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Sierra Club Bulletin, 1910-19

Sierra Club Bulletin, Vol. 9, No. 3, June 1913, p. 81 - Nettleton, Lulie, "The Mountaineers winter out on Mount Rainier"

This is a fine account of the Tacoma Mountaineers' first winter outing to Longmire at Mt Rainier in 1912-13. The author notes that, "Since snow, fluffy, exhilarating, real snow does not come to Seattle, Seattleites must seek the snow. Consequently it has become the annual custom for the Mountaineers to go back to the hills and spend New Year's enjoying winter sports usually confined to colder lands."

The author notes the scarcity of equipment and clothing suitable for snow in the Seattle area: "Since the average resident of this mild climate is not equipped for deep snow, the sudden demand for cold-weather articles had caused a rush upon Alaskan outfitters, and calls upon friends from colder regions. Consequently the equipment was almost international in character--German socks, Swedish stockings, Alaskan mukluks, Canadian and Alaskan snowshoes, and Norwegian skis."

She describes the trip from Seattle to Longmire and the scene on a snowshoe hike two days later: "We shall always remember the transformation worked by the snow on the vegetation of this perfectly normal Washington forest. Fallen stumps and twisted branches were changed to white monsters, sea-serpents, and shapes of prehistoric creatures, with here and there a white robed nun to give us confidence. The trail was blind because the snow-drifts came above the blazes on the trees."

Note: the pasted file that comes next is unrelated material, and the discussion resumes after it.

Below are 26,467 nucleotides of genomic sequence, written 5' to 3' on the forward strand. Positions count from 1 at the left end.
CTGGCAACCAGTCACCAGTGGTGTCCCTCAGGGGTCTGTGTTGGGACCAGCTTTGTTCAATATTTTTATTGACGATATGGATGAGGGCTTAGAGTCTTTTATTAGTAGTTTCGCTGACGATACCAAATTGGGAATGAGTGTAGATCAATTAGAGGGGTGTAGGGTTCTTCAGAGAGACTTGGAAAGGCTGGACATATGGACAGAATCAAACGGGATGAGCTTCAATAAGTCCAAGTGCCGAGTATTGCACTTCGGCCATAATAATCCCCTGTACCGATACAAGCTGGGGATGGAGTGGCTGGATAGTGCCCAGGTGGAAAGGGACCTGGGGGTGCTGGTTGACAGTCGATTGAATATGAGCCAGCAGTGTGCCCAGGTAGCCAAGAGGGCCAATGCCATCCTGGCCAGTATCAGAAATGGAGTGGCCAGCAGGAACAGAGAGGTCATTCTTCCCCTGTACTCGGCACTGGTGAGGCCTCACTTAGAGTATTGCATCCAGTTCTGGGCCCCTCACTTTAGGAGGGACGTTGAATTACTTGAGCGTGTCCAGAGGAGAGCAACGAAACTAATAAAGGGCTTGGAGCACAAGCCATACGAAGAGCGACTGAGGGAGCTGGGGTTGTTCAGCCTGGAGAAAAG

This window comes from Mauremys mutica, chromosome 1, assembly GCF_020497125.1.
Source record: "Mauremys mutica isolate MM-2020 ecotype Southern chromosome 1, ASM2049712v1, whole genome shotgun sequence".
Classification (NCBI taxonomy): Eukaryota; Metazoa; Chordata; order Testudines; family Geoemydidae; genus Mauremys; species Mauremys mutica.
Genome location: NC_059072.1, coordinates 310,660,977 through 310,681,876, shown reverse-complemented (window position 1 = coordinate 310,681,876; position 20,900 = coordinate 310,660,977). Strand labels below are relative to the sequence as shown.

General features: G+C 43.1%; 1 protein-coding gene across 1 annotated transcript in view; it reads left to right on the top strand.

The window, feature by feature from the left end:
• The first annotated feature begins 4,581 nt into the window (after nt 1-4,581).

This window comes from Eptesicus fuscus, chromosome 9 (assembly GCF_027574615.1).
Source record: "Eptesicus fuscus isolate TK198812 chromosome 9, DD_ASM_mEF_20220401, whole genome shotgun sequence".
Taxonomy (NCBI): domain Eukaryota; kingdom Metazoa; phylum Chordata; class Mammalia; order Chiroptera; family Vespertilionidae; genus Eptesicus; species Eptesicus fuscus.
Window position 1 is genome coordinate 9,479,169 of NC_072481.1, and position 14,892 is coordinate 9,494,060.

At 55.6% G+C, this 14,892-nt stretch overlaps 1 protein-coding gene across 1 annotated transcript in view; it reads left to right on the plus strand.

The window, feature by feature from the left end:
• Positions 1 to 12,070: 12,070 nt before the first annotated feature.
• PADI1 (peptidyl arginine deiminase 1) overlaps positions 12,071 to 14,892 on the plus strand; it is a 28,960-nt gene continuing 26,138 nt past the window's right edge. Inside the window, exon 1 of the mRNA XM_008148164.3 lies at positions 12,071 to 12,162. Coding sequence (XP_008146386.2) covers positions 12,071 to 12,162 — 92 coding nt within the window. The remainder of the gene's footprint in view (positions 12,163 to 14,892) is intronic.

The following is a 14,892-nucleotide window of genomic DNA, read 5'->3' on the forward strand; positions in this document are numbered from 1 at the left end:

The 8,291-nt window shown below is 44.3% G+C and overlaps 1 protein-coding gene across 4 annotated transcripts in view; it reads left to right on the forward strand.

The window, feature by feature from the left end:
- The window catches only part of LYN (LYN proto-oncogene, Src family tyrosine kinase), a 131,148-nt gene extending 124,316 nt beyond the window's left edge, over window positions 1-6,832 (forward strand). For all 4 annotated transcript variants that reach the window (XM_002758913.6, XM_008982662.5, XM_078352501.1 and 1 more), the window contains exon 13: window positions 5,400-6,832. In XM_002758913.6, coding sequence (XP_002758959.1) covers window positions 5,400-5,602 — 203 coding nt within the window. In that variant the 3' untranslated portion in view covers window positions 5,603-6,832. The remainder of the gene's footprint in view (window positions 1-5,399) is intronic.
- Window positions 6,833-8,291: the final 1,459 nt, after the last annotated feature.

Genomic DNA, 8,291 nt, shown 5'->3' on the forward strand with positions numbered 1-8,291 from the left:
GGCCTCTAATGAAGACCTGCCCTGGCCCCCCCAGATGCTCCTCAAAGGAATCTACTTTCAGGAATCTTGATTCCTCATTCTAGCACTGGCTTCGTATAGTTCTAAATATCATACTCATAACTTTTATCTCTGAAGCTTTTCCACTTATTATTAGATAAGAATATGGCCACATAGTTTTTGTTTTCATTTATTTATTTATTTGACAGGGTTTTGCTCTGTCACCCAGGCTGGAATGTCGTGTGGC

On December 31, the author and several others snowshoed to Paradise during a wind storm: "The road to Paradise was a long one, truly, but by one o'clock we had reached our goal and stood spellbound in an unreal world. The rustic bridges were barely visible above the white, the roof of a ranger's cabin showed above a drift. Paradise Valley is charming as a home of mountain flowers and exquisite verdure, but as we saw it, robed in a mantle of snow a score of feet in depth, it attained a dignity and majesty that will make it stand alone in the gallery of mountain memories."

The party returned to the city on January 1, finding many wind-fallen trees on the road to Ashford. The author writes: "Arrived in civilization, we learned for the first time, from harrowing press reports, that our whole company had been lost in the wilderness; heard of our hairbreadth escapes from avalanches, and of suggested search parties. But our radiant faces proved beyond a doubt that we were living, breathing devotees at the shrine of Rainier, not frozen offerings to the mountain that was God."

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